You mentioned you were studying towards your CIMA. This is an excellent example of going the extra mile to gain new expertise. Make sure to communicate the qualification’s value and how you are able to transfer this to a new commercial setting.

It may also be worth mentioning the importance of an online profile. Why not harness LinkedIn’s potential to market yourself? Private sector employers check candidates’ profiles online and it can be a strong networking tool.

Overall, your challenge, Alex, is to present your experience in such a way that a prospective employer can ‘slot’ you into their company. If you can do this, you’ll be well on your way to finding your next opportunity.


James Caan

Thursday, 5 July 2012

Crowdsourcing: Harnessing the web for what it was built for what it was built for

Crowd sourcing 300x300 Crowdsourcing: Harnessing the web for what it was built for

Designing a strategy that services an organisation’s talent needs has become an increasingly complex task for the hiring manager. Not just because of the unpredictable shifts in the economic climate, but also the constant introduction of new technologies, paving paths for new talent channels.

Recently, Matthew Jeffery described a relatively new concept – recruitment 4.0 and crowdsourcing. It involves using social communities to outsource tasks traditionally performed by internal employees.

How does it work? A company posts a problem online and a large number of individuals offer their opinions and ideas as to how to solve it. The winning idea is rewarded in some form, and the end result is the company adopting the idea for its own benefit.

Often described as a win-win solution – crowdsourcing is cost-effective for businesses and fosters innovation among their social communities. In fact, Amazon, Cisco, Facebook, IBM, Pepsi and Starbucks have already used crowdsourcing techniques to generate ideas that have already or are expected to turn into new products and service innovations.

Whilst there is still a way to go before we see a scalable crowdsourced recruiting solution, key elements can already be incorprated into companys’ social communities, such as Twitter, Facebook and LinkedIn.

Here are some of the basics for businesses considering leveraging their social communities to crowdsource.

It’s an additional resource, not a replacement:

First and foremost, it’s important to remember that crowdsourcing is not being used to replace any human decision making processes.

It is a form of attraction, a platform to promote your brand and encourage your social followers to send you suggestions and ideas that can be used within your company, and ultimately create a pool of talent.

If you want to attract talent, you must make yourself attractive:

Building an attractive culture and work environment that will encourage star potential to your social communities is the basis of getting the most out of crowdsourcing.

The only way you’re going to be able to build these communities is if you build an incentive structure that will attract them to your social platforms – whether that’s through gamification, a place to share videos and photos, or offering exclusive access news.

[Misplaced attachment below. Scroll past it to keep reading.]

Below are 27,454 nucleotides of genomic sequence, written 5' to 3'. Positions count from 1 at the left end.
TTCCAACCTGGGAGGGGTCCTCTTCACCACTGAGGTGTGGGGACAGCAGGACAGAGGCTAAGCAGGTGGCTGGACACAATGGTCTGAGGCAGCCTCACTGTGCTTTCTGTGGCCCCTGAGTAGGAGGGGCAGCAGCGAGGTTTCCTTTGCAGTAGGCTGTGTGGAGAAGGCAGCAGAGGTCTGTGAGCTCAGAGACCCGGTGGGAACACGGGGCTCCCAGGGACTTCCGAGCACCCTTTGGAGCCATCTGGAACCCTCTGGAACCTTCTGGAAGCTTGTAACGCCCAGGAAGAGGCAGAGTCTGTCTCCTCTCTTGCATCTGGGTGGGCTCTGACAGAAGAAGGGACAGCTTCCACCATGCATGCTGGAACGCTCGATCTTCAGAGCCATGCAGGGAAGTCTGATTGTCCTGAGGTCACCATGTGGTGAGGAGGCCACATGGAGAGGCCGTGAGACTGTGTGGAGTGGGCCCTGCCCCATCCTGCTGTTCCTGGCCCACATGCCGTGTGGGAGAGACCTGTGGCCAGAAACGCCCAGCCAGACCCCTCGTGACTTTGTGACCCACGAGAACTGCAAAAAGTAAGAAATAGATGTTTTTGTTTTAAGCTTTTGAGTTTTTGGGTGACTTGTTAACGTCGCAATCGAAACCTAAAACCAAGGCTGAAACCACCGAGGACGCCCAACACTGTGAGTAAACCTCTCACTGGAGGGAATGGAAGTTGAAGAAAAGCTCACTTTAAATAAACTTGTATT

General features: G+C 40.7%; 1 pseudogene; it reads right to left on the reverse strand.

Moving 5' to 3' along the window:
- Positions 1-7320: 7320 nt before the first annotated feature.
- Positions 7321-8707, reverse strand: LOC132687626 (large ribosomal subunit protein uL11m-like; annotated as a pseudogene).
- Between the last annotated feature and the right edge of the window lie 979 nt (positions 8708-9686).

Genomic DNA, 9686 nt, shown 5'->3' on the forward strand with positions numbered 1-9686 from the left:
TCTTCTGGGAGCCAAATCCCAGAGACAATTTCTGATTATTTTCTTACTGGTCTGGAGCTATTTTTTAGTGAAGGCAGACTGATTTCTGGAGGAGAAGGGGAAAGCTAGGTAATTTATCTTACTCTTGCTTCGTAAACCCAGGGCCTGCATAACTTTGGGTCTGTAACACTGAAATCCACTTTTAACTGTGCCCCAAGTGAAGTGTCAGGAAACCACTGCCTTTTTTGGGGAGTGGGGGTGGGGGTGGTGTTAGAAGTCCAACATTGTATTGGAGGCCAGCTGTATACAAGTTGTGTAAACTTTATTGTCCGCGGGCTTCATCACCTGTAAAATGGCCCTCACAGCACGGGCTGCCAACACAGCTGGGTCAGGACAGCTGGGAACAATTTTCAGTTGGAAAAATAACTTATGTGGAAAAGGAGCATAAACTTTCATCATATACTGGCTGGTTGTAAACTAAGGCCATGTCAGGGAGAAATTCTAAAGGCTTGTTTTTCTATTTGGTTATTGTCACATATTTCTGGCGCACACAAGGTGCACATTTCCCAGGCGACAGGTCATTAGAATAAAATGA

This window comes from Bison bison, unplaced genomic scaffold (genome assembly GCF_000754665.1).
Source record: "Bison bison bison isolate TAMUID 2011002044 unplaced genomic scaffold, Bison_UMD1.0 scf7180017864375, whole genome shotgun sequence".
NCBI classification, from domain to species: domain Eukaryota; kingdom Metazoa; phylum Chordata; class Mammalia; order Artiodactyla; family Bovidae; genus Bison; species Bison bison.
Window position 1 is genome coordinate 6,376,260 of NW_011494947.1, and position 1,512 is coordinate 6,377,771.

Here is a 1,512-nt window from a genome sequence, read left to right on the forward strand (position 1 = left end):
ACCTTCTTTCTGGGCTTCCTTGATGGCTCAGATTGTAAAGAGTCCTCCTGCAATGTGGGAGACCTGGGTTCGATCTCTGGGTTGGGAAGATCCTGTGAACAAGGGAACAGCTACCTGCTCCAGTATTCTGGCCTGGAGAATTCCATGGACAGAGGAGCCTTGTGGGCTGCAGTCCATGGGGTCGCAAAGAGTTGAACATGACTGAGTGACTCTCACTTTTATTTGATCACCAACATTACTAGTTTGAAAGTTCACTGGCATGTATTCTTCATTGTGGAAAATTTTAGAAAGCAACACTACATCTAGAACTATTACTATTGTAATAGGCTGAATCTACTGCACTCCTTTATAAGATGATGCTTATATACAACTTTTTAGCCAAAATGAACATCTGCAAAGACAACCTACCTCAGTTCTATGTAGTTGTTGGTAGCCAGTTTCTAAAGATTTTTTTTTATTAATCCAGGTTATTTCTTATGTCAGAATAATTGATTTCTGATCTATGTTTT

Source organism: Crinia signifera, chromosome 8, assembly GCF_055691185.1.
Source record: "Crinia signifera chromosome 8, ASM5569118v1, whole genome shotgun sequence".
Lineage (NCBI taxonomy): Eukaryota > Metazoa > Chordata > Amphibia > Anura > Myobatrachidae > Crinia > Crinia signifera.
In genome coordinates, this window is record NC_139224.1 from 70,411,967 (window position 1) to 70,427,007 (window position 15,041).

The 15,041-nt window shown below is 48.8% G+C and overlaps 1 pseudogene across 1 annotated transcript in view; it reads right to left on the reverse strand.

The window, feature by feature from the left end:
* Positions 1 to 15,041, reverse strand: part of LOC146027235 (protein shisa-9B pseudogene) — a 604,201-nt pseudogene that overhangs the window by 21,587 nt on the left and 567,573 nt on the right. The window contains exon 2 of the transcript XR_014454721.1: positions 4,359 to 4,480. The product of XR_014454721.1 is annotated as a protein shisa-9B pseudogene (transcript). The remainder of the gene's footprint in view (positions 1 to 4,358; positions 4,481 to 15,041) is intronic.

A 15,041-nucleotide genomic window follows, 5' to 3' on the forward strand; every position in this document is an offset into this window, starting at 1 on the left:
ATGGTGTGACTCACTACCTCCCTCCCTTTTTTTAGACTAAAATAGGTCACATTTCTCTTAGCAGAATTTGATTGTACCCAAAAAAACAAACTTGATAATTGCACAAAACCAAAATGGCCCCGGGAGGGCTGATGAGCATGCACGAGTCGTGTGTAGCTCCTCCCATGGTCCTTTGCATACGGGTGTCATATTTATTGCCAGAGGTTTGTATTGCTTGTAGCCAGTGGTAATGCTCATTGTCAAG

Outsource clearly defined tasks to achieve your goal:

Crowdsourcing is best suited for simple tasks such as a new logo, website or product name.

Be specific. Make a detailed list of what the person is supposed to do. For example, if you’re looking to re-launch your company website, you could ask people for their feedback regarding layout, the readability of text and attractiveness of the design. From there you can get inspiration.

Align Incentives:

To those who develop a winning solution to your problem, you must offer some type of reward, whether that’s financial, a holiday or an iPad.

In return, each person who takes part in the challenge is focused on doing their best work so that they might win. And as such, the ideas and solutions you receive should be pretty fantastic.

Overall, it seems fair to say, keeping talent engaged and interested in your brand and business is not going to get easier. The influence of social media, it’s ease of access and the desire it creates to connect on a global level, makes crowdsourcing, simply another natural progression of time.

Ask James Caan – Issue 101

Dear member,

In these turbulent economic times, businesses have taken the brunt, with many being forced to go under. Subsequently, this often means that the owner has to go out and find a less prominent role within another company.

The transition can be a difficult one to make, however, it doesn’t have to be. When executed properly, it can bring about refreshing change and open up new, exciting opportunities.

Last week I received an email from Jackie, who has owned her own business for the past 5 years. Changing circumstances, however, are forcing her to look at returning to employee status.

She asked:

“Being a business owner is it harder to get back into main stream employment? What challenges may I face?”

Firstly, thank you Jackie for getting in touch. Your situation is not uncommon; especially in the current financial downturn we are experiencing. Rather than being daunted by it though, you must ask yourself how these shifts in the marketplace are opening up new opportunities for you to tap into.

The key here is to stay ahead of the game. You have already accepted a big turning point in your career, so you are in a prime position to now go ‘whole hog’ and diversify completely. Everyone needs to be chameleon-like in a recession and be able to adapt well to change.

The biggest issue you, and others, face is the art of re-packaging your skills. This is so as not to scare off potential employers, whilst at the same time remaining truthful. Although it is a case of survival of the fittest, rather than being focussed on yourself, you need to think carefully about what a potential employer is looking for.